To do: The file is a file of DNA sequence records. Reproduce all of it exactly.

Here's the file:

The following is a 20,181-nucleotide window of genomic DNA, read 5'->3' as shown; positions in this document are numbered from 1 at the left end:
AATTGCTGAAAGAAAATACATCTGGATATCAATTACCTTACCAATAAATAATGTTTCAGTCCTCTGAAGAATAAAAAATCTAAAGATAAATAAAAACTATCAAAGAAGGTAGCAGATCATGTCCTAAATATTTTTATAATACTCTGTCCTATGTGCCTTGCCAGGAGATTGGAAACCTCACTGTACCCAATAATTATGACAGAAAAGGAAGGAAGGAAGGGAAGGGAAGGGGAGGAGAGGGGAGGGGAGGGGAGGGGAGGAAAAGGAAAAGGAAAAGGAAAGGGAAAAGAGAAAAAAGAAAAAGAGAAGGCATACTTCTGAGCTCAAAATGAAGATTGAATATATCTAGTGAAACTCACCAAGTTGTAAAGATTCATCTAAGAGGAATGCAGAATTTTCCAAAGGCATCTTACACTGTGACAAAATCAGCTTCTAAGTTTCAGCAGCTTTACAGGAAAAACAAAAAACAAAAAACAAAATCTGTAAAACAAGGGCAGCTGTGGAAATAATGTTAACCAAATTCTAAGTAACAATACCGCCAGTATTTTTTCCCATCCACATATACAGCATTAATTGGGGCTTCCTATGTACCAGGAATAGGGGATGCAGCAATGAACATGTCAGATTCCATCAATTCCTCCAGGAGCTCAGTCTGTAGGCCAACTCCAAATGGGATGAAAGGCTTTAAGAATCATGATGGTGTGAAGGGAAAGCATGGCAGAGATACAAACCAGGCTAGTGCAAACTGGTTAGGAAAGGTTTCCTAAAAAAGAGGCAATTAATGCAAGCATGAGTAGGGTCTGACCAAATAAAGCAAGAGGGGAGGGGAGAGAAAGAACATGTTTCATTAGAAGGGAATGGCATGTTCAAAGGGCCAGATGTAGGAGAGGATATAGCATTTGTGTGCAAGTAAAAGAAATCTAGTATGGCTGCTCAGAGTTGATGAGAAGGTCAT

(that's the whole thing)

The following is a 20,181-nucleotide window of genomic DNA, read 5'->3' as shown; positions in this document are numbered from 1 at the left end:
AATTGCTGAAAGAAAATACATCTGGATATCAATTACCTTACCAATAAATAATGTTTCAGTCCTCTGAAGAATAAAAAATCTAAAGATAAATAAAAACTATCAAAGAAGGTAGCAGATCATGTCCTAAATATTTTTATAATACTCTGTCCTATGTGCCTTGCCAGGAGATTGGAAACCTCACTGTACCCAATAATTATGACAGAAAAGGAAGGAAGGAAGGGAAGGGAAGGGGAGGAGAGGGGAGGGGAGGGGAGGGGAGGAAAAGGAAAAGGAAAAGGAAAGGGAAAAGAGAAAAAAGAAAAAGAGAAGGCATACTTCTGAGCTCAAAATGAAGATTGAATATATCTAGTGAAACTCACCAAGTTGTAAAGATTCATCTAAGAGGAATGCAGAATTTTCCAAAGGCATCTTACACTGTGACAAAATCAGCTTCTAAGTTTCAGCAGCTTTACAGGAAAAACAAAAAACAAAAAACAAAATCTGTAAAACAAGGGCAGCTGTGGAAATAATGTTAACCAAATTCTAAGTAACAATACCGCCAGTATTTTTTCCCATCCACATATACAGCATTAATTGGGGCTTCCTATGTACCAGGAATAGGGGATGCAGCAATGAACATGTCAGATTCCATCAATTCCTCCAGGAGCTCAGTCTGTAGGCCAACTCCAAATGGGATGAAAGGCTTTAAGAATCATGATGGTGTGAAGGGAAAGCATGGCAGAGATACAAACCAGGCTAGTGCAAACTGGTTAGGAAAGGTTTCCTAAAAAAGAGGCAATTAATGCAAGCATGAGTAGGGTCTGACCAAATAAAGCAAGAGGGGAGGGGAGAGAAAGAACATGTTTCATTAGAAGGGAATGGCATGTTCAAAGGGCCAGATGTAGGAGAGGATATAGCATTTGTGTGCAAGTAAAAGAAATCTAGTATGGCTGCTCAGAGTTGATGAGAAGGTCAT